Brexit means Brexit: But what does it mean for environmental industries?

James Murray
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Brexit means Brexit: But what does it mean for environmental industries?

From legal compliance to skills concerns, Brexit delivers challenges and opportunities for green businesses

Speaking later in the day, Emma Howard Boyd, chair of the Environment Agency, defended the watchdog's record and insisted efficiency savings meant it has been able to cope with budget cuts in recent years. However, industry sources remain sceptical about Defra and the Environment Agency's current funding settlements, let alone their ability to deal with a whole host of new European regulations that could potentially fall under their jurisdiction.

Meanwhile, businesses can expect to face similar challenges post-Brexit, according to Bird + Bird's Ketteley. "Whatever Brexit outcome the cost of [environmental] compliance will increase," she predicts. Complex non-tariff barriers are expected, along with fresh complexity in managing technical and product standards. "We are telling businesses you need to start thinking about your environmental compliance," Ketteley reveals, adding that compliance will cover EU and domestic law as well as contracts that companies will have in place.

Hardening of attitudes

Experts also fear legal complexity will be augmented by an escalating green business skills crunch. Sustainability recruitment expert Paul Gosling of Porter Gosling noted that currently the UK is said to have a 55,000-strong shortfall of engineers, while sustainability body IEMA recently reported 53 per cent of its members have recently faced problems recruiting. "It is a significant issue and it is getting more significant by the day," said Gosling. "If there is an end to freedom of movement of people it will damage the ability to meet skills requirements."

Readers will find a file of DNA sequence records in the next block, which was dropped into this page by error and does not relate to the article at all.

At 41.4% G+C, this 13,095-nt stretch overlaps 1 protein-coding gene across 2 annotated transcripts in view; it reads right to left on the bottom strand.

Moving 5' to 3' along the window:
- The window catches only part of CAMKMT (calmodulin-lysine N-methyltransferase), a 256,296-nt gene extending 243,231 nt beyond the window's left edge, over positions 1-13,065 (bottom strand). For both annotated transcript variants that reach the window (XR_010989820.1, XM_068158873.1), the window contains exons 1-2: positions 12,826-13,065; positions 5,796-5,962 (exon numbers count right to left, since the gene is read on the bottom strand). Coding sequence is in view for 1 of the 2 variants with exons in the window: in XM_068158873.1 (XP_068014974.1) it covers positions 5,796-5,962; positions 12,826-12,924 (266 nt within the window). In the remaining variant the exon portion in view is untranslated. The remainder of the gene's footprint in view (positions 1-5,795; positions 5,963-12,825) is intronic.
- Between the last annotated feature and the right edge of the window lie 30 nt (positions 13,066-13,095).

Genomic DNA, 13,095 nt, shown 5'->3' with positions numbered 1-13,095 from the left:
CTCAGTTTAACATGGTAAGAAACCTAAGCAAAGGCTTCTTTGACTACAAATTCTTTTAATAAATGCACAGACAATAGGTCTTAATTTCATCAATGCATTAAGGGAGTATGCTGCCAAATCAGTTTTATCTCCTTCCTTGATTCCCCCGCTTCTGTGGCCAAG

Skills shortages could be particularly acute in a sector such as sustainability that has always had a pretty international outlook. Gosling admitted it was a very "rough and ready" survey, but after over 20 years in recruitment working predominantly in the environmental sector, he checked his extensive LinkedIn network and found around 14 per cent of contacts were educated outside the UK.

Steve Canadine, development director for environment at engineering consultancy Mott MacDonald, offered perhaps the starkest insight into the post-referendum challenges some firms are now experiencing, revealing that some contacts had reported not feeling as "welcome and tolerated" since the Brexit vote. "We need people to be able to come here and study and feel welcome," he said, adding that in this new climate UK firms with a presence across Europe also have to be aware of the risk of a "hardening of attitudes" towards British companies.

The most concerning aspect for many green businesses, alongside the risk of serious economic turbulence, is that these complex and inter-related concerns barely appear to be on the government's radar. And yet Farrow and others are convinced there is an opportunity for the green economy to turn "defence into attack", and harness the opportunities presented by Brexit to push for a more ambitious and effective environmental policy landscape.

He argues green businesses should not limit themselves to defending EU rules, but should also "make the case for the environment being at the heart of the government's industrial strategy".

There is also a case for progressive businesses to actively help a civil service that has never been more stretched than it is currently. Environmental campaigners have long railed against private sector secondments to Whitehall, branding such arrangements as a corporate takeover of public sector departments. But what if private sector support for the Brexit process helped ensure representations in support of effective environmental policies received a fair hearing?

Sandys acknowledged that there is an opportunity for businesses to help with the Whitehall capacity problem, but her main call for the environmental industries sector is for it to go beyond fighting its corner. "There is a need to shout louder and integrate the environment into wider corporate lobbying effort," she said. "'Environment', 'low carbon', 'modern', and 'aspirational' should be the words that are embedded in industrial strategy… You will inevitably find political and departmental boredom over Brexit; they are looking for an exciting alternative vision. Green businesses can provide it. This should be about the 21st century, not the 19th century. The call has to go out, own the future, don't be part of the past."

James Murray was chair of the Environmental Industries Commission annual conference

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